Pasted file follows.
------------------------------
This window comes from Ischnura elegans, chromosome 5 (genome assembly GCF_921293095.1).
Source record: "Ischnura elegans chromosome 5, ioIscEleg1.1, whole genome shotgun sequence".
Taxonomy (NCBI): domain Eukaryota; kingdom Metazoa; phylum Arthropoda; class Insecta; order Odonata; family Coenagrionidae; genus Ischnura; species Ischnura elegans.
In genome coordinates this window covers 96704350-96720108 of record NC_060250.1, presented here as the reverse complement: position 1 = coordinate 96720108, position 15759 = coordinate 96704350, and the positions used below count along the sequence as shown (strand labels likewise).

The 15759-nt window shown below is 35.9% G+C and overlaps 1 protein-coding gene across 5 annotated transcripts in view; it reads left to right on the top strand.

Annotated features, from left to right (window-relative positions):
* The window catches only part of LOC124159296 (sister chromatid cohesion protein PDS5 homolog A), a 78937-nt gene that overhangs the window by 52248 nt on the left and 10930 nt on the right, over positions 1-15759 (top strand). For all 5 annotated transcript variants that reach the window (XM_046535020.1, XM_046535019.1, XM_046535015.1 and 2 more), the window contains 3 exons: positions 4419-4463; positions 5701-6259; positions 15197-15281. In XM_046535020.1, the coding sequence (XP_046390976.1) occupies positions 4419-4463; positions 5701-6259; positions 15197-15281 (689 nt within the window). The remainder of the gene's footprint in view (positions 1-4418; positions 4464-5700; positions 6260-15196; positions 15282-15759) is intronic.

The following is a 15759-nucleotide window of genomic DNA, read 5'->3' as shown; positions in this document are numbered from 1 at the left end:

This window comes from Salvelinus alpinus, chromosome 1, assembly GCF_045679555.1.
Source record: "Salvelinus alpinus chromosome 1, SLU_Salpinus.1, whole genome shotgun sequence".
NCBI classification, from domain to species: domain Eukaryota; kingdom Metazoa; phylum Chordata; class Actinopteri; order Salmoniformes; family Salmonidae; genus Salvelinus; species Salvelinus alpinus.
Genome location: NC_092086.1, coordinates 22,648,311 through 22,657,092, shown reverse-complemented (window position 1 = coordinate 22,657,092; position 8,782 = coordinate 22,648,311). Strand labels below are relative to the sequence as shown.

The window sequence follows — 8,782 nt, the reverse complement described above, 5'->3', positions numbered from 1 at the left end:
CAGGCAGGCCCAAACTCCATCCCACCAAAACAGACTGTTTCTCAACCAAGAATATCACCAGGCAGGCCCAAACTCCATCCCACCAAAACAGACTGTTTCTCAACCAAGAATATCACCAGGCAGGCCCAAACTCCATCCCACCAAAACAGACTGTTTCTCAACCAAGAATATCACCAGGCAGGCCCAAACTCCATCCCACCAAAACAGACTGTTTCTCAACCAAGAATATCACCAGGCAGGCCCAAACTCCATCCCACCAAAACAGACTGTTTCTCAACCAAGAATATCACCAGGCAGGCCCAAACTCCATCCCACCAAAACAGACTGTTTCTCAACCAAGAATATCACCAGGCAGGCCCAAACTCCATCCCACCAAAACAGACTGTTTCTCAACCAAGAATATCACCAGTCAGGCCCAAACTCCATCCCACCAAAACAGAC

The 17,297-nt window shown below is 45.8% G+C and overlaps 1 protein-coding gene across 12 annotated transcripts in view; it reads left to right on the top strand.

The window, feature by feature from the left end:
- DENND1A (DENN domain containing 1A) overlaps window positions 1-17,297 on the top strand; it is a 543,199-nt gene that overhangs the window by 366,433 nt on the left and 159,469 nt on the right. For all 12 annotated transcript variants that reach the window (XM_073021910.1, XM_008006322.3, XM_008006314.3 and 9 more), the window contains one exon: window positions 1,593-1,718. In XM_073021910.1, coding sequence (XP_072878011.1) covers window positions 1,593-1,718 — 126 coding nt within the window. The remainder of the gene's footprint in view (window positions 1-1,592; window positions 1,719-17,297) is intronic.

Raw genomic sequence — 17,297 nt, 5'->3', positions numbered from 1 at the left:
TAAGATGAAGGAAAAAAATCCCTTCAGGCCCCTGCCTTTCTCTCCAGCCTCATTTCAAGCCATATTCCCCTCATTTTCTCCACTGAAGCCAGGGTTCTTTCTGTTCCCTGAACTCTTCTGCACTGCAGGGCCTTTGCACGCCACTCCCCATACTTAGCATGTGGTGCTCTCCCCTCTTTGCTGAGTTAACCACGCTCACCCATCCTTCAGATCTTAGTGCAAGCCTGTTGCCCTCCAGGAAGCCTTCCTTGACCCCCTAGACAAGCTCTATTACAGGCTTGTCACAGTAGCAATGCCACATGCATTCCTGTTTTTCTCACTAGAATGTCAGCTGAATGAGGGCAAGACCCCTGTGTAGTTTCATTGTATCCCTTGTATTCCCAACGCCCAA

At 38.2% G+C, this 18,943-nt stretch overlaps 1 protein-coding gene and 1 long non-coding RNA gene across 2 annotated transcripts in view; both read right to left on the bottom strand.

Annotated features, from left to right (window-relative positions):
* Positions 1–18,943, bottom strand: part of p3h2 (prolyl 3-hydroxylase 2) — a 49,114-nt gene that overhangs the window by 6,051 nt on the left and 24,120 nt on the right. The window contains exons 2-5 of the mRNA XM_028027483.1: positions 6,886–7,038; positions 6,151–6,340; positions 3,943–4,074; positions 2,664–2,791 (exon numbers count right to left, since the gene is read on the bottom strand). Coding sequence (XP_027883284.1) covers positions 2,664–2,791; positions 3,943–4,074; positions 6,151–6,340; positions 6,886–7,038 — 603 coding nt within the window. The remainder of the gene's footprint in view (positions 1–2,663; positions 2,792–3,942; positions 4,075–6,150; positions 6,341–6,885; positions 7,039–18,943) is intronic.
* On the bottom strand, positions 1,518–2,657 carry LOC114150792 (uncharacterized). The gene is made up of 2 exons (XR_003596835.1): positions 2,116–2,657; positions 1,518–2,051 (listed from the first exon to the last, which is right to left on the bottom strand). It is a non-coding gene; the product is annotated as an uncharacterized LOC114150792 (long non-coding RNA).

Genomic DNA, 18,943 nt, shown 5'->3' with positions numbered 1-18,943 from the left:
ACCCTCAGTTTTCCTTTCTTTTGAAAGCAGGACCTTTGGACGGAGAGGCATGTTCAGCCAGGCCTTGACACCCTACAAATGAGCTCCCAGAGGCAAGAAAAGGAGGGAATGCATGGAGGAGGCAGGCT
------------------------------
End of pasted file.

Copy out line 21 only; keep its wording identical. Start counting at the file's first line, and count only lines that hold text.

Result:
Annotated features, from left to right (window-relative positions):